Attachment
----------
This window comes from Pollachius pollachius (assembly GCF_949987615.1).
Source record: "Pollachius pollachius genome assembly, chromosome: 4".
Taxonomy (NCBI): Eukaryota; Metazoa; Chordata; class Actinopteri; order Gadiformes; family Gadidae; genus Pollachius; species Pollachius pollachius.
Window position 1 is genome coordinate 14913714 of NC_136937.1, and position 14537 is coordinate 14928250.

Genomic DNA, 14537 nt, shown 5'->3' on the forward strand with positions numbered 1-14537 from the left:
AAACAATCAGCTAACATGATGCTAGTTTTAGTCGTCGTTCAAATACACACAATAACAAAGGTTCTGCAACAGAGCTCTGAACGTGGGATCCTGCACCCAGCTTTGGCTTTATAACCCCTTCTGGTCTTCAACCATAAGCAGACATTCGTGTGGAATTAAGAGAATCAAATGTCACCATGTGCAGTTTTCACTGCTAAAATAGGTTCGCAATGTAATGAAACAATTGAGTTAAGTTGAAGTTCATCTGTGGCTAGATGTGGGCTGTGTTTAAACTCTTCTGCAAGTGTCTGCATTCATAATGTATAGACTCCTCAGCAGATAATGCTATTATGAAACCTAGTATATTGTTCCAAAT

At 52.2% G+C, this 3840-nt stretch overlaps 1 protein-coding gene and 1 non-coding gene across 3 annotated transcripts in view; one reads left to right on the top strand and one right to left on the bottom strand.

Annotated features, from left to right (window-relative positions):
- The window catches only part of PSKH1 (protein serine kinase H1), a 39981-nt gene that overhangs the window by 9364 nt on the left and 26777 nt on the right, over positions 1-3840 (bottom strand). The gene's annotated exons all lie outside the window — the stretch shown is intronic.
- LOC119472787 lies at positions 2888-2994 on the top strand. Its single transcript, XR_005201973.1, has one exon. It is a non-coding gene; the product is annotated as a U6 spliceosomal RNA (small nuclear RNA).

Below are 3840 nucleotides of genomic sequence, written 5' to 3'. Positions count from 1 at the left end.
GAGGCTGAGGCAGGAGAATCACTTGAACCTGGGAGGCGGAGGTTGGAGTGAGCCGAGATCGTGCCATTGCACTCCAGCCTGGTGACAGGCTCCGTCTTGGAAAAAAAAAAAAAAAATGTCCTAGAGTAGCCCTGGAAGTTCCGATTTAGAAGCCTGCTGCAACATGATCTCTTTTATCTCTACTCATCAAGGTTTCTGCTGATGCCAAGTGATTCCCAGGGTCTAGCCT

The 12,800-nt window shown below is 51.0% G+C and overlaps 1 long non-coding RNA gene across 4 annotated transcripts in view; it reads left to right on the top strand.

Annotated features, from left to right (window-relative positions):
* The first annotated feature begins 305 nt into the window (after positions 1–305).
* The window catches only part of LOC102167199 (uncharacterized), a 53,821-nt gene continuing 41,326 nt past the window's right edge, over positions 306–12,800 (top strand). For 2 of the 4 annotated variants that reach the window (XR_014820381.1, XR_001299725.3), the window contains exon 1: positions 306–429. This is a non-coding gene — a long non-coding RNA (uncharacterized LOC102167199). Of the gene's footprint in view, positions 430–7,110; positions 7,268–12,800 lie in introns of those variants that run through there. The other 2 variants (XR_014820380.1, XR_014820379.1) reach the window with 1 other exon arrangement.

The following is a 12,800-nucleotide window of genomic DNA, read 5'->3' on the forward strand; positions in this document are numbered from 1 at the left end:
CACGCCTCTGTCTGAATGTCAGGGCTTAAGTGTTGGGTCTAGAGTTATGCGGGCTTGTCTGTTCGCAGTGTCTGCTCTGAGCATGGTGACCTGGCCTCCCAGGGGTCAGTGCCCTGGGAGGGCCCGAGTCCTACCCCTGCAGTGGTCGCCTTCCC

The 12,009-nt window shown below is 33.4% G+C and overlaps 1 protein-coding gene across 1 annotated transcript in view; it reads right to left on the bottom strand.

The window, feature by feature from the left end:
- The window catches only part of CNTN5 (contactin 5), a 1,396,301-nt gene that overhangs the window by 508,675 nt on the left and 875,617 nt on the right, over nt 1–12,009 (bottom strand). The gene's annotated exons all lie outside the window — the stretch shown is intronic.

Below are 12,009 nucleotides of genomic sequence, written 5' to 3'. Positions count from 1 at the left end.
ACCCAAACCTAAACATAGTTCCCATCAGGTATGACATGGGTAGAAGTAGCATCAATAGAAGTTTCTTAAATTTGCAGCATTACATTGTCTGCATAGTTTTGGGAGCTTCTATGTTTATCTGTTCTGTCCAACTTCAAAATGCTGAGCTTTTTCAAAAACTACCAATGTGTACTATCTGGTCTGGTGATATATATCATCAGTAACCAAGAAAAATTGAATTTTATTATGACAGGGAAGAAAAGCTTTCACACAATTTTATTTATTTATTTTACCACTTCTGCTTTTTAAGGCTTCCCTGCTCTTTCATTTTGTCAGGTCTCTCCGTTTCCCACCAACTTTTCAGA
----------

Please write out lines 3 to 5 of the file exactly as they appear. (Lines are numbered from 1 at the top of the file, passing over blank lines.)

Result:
Taxonomy (NCBI): Eukaryota; Metazoa; Chordata; class Actinopteri; order Gadiformes; family Gadidae; genus Pollachius; species Pollachius pollachius.
Window position 1 is genome coordinate 14913714 of NC_136937.1, and position 14537 is coordinate 14928250.

Genomic DNA, 14537 nt, shown 5'->3' on the forward strand with positions numbered 1-14537 from the left: